While there are signs that general liability insurance prices started falling off for the largest accounts late last year, strong pricing over the past few years has fueled growth for casualty writers, an industry researcher said last week.

David Bradford, president of the Research & Editorial division of Advisen, presented information on pricing trends and insurance market leaders during Advisen’s Casualty Insights conference in New York in late March.

For the purposes of the ADVx Pricing Indices, Advisen defines large market accounts as businesses having annual revenues in excess of $250 million, and middle market as businesses having annual revenues less than $250 million.
“The foundation of improving rates has been a real driver for growth,” Bradford said as he displayed graphs of Advisen’s ADVx insurance premium index for four segments of the casualty market. The graphs, tracking changes in renewal pricing for general liability (separately for large and middle market accounts), middle market umbrella/excess and middle market product liability, have curved gently upward—for the most part—for each month since late 2011.

Beginning his talk with a broad view of overall premium movements based on data from the National Association of Insurance Commissioners, Bradford noted that general liability premiums jumped 7.9 percent between 2012 and 2013—the last full year for which the data if available. Seeking to explain what fueled that growth, Bradford used the ADVx graphs to demonstrate that an improving economy alone was not the driver. “We’re dealing with a very healthy market in terms of [pricing] growth at this point and the results have not been too bad either,” he said.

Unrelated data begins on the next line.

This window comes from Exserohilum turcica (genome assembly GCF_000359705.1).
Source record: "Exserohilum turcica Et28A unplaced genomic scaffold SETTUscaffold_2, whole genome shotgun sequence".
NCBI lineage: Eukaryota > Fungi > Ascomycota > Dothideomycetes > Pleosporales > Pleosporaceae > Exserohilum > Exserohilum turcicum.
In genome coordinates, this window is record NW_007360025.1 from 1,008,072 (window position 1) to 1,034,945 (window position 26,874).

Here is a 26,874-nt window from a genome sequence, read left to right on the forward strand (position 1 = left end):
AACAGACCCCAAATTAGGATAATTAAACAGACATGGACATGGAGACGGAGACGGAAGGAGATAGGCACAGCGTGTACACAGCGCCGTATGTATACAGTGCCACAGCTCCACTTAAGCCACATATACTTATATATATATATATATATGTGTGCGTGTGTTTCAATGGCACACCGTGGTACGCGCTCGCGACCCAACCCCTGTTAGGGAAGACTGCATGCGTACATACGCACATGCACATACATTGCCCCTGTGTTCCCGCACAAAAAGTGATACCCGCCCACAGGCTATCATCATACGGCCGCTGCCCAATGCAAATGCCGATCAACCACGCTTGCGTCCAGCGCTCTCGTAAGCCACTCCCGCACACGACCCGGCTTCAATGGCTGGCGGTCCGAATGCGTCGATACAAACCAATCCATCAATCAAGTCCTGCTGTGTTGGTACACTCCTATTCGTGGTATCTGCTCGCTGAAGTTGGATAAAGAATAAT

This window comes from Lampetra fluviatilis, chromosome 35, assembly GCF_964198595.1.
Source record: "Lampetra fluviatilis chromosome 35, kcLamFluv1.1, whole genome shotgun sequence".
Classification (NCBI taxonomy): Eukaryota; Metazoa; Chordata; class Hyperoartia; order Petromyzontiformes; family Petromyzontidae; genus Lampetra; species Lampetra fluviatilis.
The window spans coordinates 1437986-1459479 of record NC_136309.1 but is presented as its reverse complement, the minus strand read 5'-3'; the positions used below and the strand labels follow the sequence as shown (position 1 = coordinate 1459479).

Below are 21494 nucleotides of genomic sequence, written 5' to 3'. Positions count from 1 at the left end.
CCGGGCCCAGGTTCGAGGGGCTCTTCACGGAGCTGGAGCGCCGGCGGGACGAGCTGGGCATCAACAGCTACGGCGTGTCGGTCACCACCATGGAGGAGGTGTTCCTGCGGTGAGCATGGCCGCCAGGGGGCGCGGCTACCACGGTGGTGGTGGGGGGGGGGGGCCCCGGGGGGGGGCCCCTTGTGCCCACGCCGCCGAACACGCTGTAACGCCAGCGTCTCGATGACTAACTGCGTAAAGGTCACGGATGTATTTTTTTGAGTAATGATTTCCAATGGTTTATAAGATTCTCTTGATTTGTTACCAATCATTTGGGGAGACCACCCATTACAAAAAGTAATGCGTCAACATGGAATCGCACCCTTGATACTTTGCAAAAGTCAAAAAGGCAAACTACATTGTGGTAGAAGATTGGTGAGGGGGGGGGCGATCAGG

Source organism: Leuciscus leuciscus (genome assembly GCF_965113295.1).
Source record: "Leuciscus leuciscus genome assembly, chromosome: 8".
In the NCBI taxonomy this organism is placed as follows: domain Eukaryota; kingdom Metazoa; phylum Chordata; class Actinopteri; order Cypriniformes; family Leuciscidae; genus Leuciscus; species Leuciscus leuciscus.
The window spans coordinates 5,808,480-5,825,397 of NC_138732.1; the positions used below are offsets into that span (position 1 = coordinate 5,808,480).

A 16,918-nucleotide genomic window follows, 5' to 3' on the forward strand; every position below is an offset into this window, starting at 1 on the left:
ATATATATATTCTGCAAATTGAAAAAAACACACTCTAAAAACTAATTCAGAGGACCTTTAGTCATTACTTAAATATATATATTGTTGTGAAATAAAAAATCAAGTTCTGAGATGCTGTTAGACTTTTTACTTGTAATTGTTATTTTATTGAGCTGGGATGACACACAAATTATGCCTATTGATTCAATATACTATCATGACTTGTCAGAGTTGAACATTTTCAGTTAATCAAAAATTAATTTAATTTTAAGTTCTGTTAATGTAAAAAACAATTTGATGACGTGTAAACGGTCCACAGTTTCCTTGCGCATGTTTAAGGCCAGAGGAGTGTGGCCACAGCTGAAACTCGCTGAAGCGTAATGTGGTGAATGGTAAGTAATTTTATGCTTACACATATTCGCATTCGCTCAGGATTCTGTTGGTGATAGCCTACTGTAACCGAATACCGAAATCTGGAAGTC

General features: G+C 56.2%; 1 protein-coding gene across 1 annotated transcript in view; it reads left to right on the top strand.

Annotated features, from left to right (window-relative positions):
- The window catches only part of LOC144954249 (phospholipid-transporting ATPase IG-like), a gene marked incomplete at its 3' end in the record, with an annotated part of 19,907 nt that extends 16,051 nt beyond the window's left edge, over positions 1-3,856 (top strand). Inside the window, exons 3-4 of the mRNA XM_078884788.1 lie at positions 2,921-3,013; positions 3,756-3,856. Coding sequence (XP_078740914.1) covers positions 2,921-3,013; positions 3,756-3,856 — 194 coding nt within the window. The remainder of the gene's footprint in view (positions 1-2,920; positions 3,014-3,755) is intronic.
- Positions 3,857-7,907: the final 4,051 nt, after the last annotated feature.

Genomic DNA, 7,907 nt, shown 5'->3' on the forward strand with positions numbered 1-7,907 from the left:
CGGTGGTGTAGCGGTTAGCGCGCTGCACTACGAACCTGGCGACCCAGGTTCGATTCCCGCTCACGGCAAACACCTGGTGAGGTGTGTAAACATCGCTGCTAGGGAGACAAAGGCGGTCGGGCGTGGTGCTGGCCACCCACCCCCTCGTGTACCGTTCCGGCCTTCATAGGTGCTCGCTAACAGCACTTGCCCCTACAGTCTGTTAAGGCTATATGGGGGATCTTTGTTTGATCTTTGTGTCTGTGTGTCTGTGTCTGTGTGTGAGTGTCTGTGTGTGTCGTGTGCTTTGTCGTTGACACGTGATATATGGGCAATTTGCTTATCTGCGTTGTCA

“We have had a general upward trend on rate over the last few years. Not enormously strong. It would be hard to classify this as a hard market but definitely an upward trend,” he said.

Businessman pointing to growth in a line graph showing businessThe ADVx graphs revealed that umbrella/excess and product liability showed the biggest pricing gains. Breaking down the umbrella/excess analysis into layers, Bradford showed that the lowest layers experienced the strongest pricing growth with average premiums rising nearly 50 percent for layers above $1 million but less than $10 million between 2011 and 2014. In contrast, prices fell more than 10 percent for layers above $50 million, according to the ADVx graph.

Like the overall umbrella/excess pricing index, the large market general liability index saw some good lift (from the insurance industry perspective) in recent years. But Bradford noted a troubling downward shift in GL pricing for the last two months of 2014.

“The headwinds of overcapacity” may be beginning to have their effects on the marketplace, he suggested, displaying a graph plotting the ADVx GL-Large Market Index on one curve and industry surplus as a percentage of GDP on the other for the time period from 2009 to 2014.

Up until late 2014, the comparison revealed “an economic conundrum” of sorts, Bradford said, noting both curves moved generally upward over the five-year time frame.

“Surplus is at an all-time high but that surprisingly has not forced down prices. In a normal, supply-and-demand scenario you would expect that to happen. But it’s not. Prices continue to go up.